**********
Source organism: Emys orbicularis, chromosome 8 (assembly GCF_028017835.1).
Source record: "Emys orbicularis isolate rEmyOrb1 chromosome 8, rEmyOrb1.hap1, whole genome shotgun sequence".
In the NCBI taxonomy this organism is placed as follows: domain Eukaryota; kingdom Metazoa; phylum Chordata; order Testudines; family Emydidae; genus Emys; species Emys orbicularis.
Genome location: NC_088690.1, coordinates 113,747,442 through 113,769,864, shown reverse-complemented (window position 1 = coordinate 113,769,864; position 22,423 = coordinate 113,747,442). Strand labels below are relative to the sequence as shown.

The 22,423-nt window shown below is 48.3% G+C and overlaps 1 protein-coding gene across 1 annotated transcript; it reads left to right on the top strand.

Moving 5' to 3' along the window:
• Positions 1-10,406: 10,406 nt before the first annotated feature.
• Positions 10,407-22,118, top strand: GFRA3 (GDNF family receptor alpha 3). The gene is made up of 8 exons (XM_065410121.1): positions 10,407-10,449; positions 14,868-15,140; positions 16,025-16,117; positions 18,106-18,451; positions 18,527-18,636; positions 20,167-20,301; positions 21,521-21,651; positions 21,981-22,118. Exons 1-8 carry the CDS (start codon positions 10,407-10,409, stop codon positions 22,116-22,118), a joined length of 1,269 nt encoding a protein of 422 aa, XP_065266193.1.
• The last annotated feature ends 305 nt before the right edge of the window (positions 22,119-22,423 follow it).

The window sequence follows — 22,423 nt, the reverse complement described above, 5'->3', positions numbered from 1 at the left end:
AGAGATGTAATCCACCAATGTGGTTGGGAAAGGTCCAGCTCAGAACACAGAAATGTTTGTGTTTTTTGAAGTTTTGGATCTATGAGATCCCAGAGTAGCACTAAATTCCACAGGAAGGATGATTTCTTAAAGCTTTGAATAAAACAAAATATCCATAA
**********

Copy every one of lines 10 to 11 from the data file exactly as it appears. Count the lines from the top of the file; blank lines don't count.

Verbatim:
The window sequence follows — 22,423 nt, the reverse complement described above, 5'->3', positions numbered from 1 at the left end:
AGAGATGTAATCCACCAATGTGGTTGGGAAAGGTCCAGCTCAGAACACAGAAATGTTTGTGTTTTTTGAAGTTTTGGATCTATGAGATCCCAGAGTAGCACTAAATTCCACAGGAAGGATGATTTCTTAAAGCTTTGAATAAAACAAAATATCCATAA